Brocade Communications Systems Inc. today made its move into the converged networking space by launching its first Fibre Channel over Ethernet (FCoE) switch and converged network adapters (CNAs) at Storage Networking World in Orlando, Fla.
The Brocade 8000 is a top-of-rack FCoE switch with eight 8 Gbps FC and 24 10 Gigabit Ethernet (10 GbE) ports, while the Brocade 1010/1020 CNAs are single- and dual-port adapters. Brocade claims the adapters are capable of 500,000 IOPS, but that remains to be seen in production. Brocade's Data Center Fabric Manager (DCFM) software, which is used to manage its FC switches, will support the FCoE devices.
FCoE lets data centers run Fibre Channel storage and Ethernet traffic over one network. FCoE devices will replace FC host bus adapters (HBAs) and Ethernet network interface cards (NICs), and eliminate the need for separate cabling for FC and Ethernet connectivity. But standards aren't yet set for FCoE or the enhanced Ethernet that will be required to support storage traffic, and no native FCoE storage arrays are on the market yet.
Brocade executives pledged their support for FCoE when the protocol was first disclosed in 2007, but the FC switch market leader has been slow to launch FCoE products. While its switch rival Cisco Systems Inc. has aggressively pushed FCoE over the past year or so, Brocade has concentrated on upgrading its FC switches and HBAs to 8 Gbps. It also acquired Ethernet switch vendor Foundry Networks Inc.
Brocade's Fibre Channel over Ethernet devices will compete with Cisco's Nexus FCoE switches and CNAs from QLogic Corp. and Emulex Corp. Brocade, Emulex and QLogic all claim they'll have OEM certification for their single-ASIC CNAs this year, but no storage or server vendors have announced qualifications yet. Brocade is the first vendor with FCoE switches and CNAs.
No rush for FCoE adoption
Brocade's Lans said he expects the FCoE switch and CNAs to become available within "a couple of months." He also predicts a slow move to FCoE in the data center.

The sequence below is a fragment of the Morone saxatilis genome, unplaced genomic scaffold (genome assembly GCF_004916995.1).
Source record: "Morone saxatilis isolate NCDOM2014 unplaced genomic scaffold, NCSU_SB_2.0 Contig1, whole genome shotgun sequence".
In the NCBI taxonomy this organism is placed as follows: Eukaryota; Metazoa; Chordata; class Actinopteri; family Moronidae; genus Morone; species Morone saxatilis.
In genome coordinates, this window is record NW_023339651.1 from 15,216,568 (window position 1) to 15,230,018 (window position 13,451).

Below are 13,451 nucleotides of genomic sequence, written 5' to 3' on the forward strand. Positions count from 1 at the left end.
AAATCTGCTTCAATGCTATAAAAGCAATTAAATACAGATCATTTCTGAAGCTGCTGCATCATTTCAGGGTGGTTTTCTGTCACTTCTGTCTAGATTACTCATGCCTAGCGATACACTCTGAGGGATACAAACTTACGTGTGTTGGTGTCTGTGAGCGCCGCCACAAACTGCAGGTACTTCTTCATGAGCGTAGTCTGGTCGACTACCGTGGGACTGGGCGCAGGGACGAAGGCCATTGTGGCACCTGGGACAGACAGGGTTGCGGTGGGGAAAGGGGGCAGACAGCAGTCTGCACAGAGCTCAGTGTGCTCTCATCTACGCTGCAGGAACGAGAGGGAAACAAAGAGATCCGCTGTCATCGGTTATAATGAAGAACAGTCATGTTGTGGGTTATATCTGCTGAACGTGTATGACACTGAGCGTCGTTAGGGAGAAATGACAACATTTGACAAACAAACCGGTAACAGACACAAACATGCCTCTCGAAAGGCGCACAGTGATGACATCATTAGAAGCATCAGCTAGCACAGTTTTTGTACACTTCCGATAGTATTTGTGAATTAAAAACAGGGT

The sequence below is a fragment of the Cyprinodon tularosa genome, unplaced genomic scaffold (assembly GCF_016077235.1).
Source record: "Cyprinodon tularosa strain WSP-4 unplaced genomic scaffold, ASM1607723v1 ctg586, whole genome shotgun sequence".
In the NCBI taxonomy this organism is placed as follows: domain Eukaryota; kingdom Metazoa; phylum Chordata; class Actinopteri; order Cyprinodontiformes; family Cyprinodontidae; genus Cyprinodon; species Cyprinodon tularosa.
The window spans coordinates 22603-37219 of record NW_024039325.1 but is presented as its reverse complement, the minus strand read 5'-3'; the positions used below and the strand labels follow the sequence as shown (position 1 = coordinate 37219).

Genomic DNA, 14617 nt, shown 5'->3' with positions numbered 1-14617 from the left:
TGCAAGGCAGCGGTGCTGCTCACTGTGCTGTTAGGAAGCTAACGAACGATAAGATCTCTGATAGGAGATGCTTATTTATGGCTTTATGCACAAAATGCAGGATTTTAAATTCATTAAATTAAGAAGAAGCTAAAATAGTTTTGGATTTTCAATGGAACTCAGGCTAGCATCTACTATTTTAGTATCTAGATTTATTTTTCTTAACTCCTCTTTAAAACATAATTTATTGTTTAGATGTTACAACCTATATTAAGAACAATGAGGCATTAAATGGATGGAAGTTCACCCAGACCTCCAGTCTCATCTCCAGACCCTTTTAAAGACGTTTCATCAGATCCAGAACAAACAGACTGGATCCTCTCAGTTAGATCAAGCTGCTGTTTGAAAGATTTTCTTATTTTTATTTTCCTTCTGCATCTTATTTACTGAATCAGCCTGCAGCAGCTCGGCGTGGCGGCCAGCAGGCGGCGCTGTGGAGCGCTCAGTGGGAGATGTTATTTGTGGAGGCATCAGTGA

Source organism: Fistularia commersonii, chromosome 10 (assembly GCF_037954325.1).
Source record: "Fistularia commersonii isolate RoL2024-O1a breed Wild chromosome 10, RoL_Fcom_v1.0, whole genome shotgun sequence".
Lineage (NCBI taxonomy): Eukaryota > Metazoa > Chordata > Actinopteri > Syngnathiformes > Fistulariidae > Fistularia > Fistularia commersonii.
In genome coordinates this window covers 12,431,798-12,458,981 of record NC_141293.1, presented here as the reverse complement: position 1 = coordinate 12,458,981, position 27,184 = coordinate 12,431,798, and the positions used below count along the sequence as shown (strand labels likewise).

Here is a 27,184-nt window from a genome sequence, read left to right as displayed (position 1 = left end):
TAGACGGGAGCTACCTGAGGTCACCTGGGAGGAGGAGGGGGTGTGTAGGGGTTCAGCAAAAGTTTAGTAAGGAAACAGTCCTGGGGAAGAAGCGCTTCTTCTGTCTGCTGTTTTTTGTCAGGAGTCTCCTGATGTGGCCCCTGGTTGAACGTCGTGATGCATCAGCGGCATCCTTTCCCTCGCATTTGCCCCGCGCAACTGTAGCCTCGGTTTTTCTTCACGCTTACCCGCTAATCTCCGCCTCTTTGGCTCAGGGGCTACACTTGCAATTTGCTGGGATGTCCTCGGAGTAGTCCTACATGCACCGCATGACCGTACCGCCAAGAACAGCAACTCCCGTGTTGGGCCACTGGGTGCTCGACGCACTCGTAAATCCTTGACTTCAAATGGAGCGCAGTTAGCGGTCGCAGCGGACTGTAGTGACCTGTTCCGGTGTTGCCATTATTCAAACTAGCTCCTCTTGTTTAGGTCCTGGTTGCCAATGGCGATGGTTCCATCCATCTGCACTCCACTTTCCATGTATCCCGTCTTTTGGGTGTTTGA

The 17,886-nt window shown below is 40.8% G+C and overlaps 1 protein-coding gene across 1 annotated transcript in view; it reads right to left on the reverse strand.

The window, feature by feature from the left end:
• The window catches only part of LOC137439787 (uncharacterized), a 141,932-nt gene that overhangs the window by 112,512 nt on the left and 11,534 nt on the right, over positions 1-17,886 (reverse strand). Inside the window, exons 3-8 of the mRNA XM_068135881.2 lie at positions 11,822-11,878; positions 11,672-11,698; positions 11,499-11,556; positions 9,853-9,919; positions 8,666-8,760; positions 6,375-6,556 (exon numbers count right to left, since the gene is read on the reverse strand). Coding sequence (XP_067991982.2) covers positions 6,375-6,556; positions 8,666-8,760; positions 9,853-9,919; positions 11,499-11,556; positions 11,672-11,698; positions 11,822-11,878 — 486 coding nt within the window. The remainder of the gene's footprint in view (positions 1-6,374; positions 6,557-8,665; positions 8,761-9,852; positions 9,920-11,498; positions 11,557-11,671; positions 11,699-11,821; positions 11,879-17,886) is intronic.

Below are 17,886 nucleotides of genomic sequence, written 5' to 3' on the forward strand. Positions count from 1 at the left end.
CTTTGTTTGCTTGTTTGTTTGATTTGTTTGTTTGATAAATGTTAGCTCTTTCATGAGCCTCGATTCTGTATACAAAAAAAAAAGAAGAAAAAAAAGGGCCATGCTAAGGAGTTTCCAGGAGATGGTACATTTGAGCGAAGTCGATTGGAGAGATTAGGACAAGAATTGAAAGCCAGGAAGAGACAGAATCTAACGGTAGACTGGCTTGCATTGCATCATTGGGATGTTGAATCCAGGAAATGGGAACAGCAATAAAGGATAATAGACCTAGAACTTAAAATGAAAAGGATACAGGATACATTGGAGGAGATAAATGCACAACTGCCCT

"Data center networks move slowly, they're a rather conservative group," Lans said. "We want to allow customers to move on their timeframe. There certainly will be tire kickers this year, but it's early in the FCoE hype curve. We're bullish on the technology, but there are factors that will slow adoption down."
Those factors include the overall economy, especially in the financial sector that often leads the way with new data center technology. Lans said internal politics will also play a role in an organization's adoption of FCoE, which will require cooperation among storage, networking and server management teams.
Zeus Kerravala, senior vice president at Boston-based Yankee Group Research Inc., said Brocade and Cisco clearly have different approaches to FCoE and converged networks.
"Brocade thinks Fibre Channel first, then they're bringing out FCoE solutions to complement that," he said. "Cisco seems to be FCoE first. They're trying to move the industry away from Fibre Channel into Ethernet. Brocade's approach has been more conservative on FCoE. You could argue they were behind, but we don't see a lot of demand yet."
Kerravala agrees with Brocade's assessment of when FCoE will be implemented.
"There's a lot of interest now. People are asking about it, but it's not the right time to start something new," he said. "It's at least three years away from any kind of wide-scale adoption, maybe five years away from being even one quarter of the market. It's hard to convince storage customers to do a rip and replace."
Brocade closes in on IBM Ethernet deal
Despite its Fibre Channel legacy, Brocade is charging ahead on Ethernet after acquiring Foundry Networks. Industry sources say IBM Corp. will strike an OEM deal with Brocade to sell Foundry's Ethernet switches as well as the Ethernet switches it already sells from Cisco.
According to Kaushik Roy, a research analyst at Los Angeles-based Wedbush Morgan Securities, IBM will offer both Foundry and Cisco Ethernet switches with its servers. Roy said he expects IBM to make the OEM relationship public near the end of the month.
Roy said the IBM deal will help Brocade more than it hurts Cisco, and is clearly in retaliation for Cisco's decision to encroach on Big Blue's server space. "IBM sells more than $1 billion of Cisco switches a year," Roy said. "Even if it sells $50 million of Foundry, that won't be a big deal for Cisco, but will really move the needle for Brocade."